Friday, July 11, 2008

virtue hurts

Peter Molyneux has revealed a bit more about Fable 2 here. The part I found particularly interesting was mention of "... a beautiful girl who is about to be stricken by a curse of terrible scars - do you save her by taking on this curse yourself?"

From the interviews I've read/watched, it's clear that Molyneux is admirably making a didactic game. He really wants Fable 2 players to feel that being virtuous is difficult. In the case above, being horribly scarred (as a consequence of a virtuous action) would often result in even good people reacting to you with repulsion or disgust (in reality, though the consequences in the game have not been revealed yet).

I wonder how far such realism could be pushed in a game.

Acts of good are often unjustly punished. That's reality. But it is and has always been the case that most human beings do not have the wisdom or courage to fulfill justice in the face of that reality. Most of us desire justice, but we also desire comfort and to be liked by others. Sometimes we do the right thing and sometimes we do the easy thing, but few of us consistently choose the hard path (virtue).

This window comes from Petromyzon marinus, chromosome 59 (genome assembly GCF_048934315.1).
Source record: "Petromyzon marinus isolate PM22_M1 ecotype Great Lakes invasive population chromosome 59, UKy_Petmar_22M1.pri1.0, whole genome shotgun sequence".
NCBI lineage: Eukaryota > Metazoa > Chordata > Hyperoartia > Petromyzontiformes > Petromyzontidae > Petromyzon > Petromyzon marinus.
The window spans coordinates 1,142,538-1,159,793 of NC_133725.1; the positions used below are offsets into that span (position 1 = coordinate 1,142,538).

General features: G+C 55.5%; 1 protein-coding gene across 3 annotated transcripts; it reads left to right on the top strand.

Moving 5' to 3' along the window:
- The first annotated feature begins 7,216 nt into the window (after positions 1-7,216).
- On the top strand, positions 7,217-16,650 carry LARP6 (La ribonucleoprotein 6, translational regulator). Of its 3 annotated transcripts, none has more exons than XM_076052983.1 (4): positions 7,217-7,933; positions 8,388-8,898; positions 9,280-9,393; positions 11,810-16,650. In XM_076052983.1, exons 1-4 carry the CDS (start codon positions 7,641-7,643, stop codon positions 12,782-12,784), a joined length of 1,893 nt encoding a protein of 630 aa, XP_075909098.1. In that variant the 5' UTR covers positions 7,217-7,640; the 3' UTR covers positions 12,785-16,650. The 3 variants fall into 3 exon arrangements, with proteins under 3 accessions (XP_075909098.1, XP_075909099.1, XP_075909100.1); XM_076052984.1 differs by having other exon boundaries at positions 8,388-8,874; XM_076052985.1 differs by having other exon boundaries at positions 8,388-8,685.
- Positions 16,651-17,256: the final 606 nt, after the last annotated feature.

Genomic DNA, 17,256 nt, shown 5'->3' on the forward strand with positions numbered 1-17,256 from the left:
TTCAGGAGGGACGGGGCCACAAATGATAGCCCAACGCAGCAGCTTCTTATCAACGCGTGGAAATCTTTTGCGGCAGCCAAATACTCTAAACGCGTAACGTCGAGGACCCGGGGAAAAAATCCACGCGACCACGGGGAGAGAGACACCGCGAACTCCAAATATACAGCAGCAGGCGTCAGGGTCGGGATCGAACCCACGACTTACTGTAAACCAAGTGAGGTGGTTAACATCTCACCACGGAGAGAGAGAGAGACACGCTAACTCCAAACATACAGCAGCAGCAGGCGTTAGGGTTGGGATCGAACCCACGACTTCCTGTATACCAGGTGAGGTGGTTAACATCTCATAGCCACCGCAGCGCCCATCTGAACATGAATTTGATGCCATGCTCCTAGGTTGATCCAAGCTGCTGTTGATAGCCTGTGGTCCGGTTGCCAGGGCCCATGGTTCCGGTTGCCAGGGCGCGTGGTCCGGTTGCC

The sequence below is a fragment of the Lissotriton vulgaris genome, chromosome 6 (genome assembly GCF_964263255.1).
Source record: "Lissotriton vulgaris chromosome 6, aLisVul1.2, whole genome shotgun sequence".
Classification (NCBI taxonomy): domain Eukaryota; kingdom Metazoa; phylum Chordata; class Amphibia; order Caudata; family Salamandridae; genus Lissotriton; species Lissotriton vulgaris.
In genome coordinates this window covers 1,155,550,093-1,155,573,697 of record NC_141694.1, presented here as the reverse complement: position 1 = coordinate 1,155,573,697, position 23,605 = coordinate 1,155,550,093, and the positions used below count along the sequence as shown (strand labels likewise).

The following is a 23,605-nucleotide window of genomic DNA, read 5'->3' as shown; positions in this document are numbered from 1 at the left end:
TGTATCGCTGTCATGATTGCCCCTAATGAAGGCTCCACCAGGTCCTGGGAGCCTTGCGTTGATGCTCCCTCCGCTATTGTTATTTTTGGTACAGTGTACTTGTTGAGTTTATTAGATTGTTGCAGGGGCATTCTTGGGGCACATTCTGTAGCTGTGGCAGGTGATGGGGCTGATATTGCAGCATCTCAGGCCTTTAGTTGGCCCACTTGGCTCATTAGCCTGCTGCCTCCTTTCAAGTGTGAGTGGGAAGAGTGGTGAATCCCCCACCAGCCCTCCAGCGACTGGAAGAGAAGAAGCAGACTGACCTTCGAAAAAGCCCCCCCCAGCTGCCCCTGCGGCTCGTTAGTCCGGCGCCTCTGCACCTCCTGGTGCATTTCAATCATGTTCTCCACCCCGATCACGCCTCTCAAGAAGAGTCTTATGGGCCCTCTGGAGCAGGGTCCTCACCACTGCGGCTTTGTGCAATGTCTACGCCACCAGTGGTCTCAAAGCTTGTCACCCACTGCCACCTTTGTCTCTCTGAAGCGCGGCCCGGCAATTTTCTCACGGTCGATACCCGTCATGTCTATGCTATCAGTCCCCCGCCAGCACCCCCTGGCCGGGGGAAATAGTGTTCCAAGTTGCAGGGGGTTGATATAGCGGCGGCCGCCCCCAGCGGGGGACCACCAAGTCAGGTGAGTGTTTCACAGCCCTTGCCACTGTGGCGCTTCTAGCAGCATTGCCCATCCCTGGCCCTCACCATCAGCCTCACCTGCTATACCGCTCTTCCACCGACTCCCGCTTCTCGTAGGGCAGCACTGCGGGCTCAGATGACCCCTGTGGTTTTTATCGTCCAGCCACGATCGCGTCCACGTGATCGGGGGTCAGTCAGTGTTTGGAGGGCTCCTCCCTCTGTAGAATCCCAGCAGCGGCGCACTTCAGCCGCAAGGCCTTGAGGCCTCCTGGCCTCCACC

In everything, I support holding people to high standards. But watching someone make sacrifices in a movie and making those sacrifices yourself through a game character are very different experiences. When roleplaying a character, there is always a choice of whether or not to push forward, to move on. You can wish a film character made another choice, but you know you must accept that character's action. In a game, the choice is yours and regret is a more palpable force.

I'm all for what Molyneux is doing: challenging players to live up to virtue. But how hard can he make it to be -- how much virtue can he expect from players -- before the game becomes too difficult, too realistic, for the majority of gamers? How far can such games push reality before their potential audiences shrink?

Virtue, by the way, as Aristotle defined it, is how well a thing performs the action it was designed for. A knife is virtuous if it cuts well. A hammer is virtuous if it is solid and well-balanced. A human being is virtuous if he or she loves well.

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